Your Digital Trail: Private Company Access
This is the second story in our four-part series examining your digital trail and who potentially has access to it. It was co-reported by G.W. Schultz from the Center for Investigative Reporting. Yesterday, we examined how data can be collected as you go through your everyday life. Today we look at how data-tracking companies are monitoring your online behavior.
While news reports have focused on the National Security Administration and its efforts to monitor people's phone calls and online activities, private companies you have probably never heard of are also tracking what you are doing, just about everywhere you leave a digital footprint.
So, who has access to the personal information you put on online? To begin to answer that question, we examined what happens to the intimate information that millions of people share with online dating sites.
"I use Match.com and OKCupid," says Jithu Ramesh, as she joins a throng of 20- and 30-somethings at Busboys and Poets, a Washington, D.C., café. Their tables and the bar counter are covered with glasses of beer and wine and platters of humus squeezed next to their laptop computers.
Ramesh says she does not hesitate to fill out the websites' questionnaires, such as on OKCupid, because she says it's the best way to find a match.
"It asks you about your drug use, it asks you about how many sexual partners you've had, sexual habits," says Ramesh. OKCupid's computers pair people who seem to fit each other's answers. The users can then message each other anonymously until they decide if they want to reveal more.
"Usually I don't share my name until we've exchanged a few messages and I feel comfortable," says Ramesh.
But when we sit down at a computer with Ashkan Soltani, a digital privacy specialist, he reveals how un-private this information can be.
He sets up a fake account at OKCupid.com to demonstrate how private companies are tracking what you're doing online.
Soltani used to work at the Federal Trade Commission, where he helped investigate how Google and Facebook handle consumers' privacy. Now a private consultant, Soltani has testified before Congress and written widely about Internet privacy issues.
OKCupid's questionnaire asks Soltani for a wide range of information, including his gender, age, income, religion, ethnicity, whether he's "left wing" or "right wing," and whether he supports abortion. It also asks if he drinks alcohol and uses drugs. "And I'm going to pretend that I drink very often," Soltani says, clicking on that answer. "For drugs, I select 'often,' just for the purposes of this interview."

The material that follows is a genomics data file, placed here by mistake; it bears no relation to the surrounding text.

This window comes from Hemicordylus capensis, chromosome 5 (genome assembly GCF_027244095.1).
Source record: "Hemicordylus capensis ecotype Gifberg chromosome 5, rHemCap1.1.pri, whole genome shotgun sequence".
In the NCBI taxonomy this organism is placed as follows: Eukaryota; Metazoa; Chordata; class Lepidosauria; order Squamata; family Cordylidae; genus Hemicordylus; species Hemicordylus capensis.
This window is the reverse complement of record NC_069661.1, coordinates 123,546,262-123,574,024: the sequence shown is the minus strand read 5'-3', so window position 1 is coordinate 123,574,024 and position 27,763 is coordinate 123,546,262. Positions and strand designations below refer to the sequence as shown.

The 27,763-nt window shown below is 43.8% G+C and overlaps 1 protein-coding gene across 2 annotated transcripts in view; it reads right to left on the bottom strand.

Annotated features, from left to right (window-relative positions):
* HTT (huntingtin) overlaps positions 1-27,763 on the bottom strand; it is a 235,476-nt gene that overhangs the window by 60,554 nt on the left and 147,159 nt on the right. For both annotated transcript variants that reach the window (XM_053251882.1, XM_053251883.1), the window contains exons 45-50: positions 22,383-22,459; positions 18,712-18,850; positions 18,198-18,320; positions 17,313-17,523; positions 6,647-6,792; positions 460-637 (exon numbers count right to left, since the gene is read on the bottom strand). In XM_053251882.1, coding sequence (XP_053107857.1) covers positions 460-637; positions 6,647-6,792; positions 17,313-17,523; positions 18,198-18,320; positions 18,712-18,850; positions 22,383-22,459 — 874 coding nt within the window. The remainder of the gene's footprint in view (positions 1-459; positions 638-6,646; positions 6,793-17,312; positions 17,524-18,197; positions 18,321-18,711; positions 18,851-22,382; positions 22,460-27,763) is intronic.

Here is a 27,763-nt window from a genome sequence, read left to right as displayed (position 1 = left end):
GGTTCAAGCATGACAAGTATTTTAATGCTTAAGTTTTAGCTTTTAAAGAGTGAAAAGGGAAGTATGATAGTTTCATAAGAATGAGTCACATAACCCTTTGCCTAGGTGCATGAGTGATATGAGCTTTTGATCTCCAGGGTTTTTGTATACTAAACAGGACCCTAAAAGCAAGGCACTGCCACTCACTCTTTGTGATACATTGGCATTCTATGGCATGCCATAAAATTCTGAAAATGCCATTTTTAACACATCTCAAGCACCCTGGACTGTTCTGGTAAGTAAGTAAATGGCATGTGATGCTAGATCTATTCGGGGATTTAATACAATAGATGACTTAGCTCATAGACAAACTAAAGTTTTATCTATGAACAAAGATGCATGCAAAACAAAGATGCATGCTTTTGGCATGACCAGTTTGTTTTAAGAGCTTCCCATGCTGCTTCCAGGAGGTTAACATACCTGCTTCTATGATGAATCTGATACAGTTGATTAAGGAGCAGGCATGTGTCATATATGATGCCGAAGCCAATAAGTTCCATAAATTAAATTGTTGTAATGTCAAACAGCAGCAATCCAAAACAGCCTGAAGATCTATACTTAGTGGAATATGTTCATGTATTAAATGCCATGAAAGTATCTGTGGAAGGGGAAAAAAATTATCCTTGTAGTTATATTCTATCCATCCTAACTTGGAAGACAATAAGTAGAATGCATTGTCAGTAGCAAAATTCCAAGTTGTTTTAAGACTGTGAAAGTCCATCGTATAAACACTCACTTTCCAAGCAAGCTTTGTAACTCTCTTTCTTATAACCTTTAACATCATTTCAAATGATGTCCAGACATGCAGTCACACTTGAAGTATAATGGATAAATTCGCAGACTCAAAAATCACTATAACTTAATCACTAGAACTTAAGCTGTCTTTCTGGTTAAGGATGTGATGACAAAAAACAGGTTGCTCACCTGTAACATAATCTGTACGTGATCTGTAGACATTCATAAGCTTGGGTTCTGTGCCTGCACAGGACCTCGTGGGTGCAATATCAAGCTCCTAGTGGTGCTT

Then, Soltani launches two software program — Collusion and MITM Proxy — that, in effect, pull the curtain aside and show the inner workings of the Internet. The Collusion program reveals that almost 50 companies are tracking Soltani's computer as he visits the dating site. The program depicts each company as a white circle against a black background, labeled with its name. Some of those companies are advertising firms, while others collect information and then sell it to ad firms or industry research companies.
There's nothing unusual about OKCupid — websites commonly allow other companies to monitor what users are doing on their sites.
MITM Proxy, the other program Soltani uses, shows information that those companies are receiving from OKCupid as Soltani visits the website. Some receive basic information such as his age, gender and body type. Others get more personal details. "They know that we're Middle Eastern, drinking very often, smoking, yes," Soltani reads.
And the software shows that at least one company, Lotame, learned that Soltani uses drugs "often." Executives at Lotame didn't return our emails and phone calls, and a spokesman at OKCupid declined an interview. However, Lotame's website states, "Lotame does not buy, sell, or otherwise use information related to drug use frequency." But Soltani's software shows us in black and white: Even if Lotame doesn't use that information, Lotame receives it from OKCupid.
"So by me being naive and disclosing to OKCupid that I do drugs," Soltani says about his made-up answers, "this company that I've never heard of gets to know that I commit a crime."
A Not-So 'Creepy' Explanation For Data Collecting
The head of a national group financed by the Internet industry shakes his head when he hears that executives at OKCupid, Lotame and other companies would not give us interviews about how they track people's computers on the Web.
"I think companies haven't figured out how to talk to people about data or privacy," says Jules Polonetsky, executive director of the Future of Privacy Forum. "And we think that's a big part of why the industry has such a bad rap. They're worried that [consumers'] reaction will be, 'That's creepy, I don't like it.'"
But Polonetsky says most companies that track users have an innocent explanation: They are helping other companies advertise their products directly to you, or personalizing their service to buy your loyalty. Have you ever wondered: Weird, I keep getting ads for running shoes, how do they know I jog?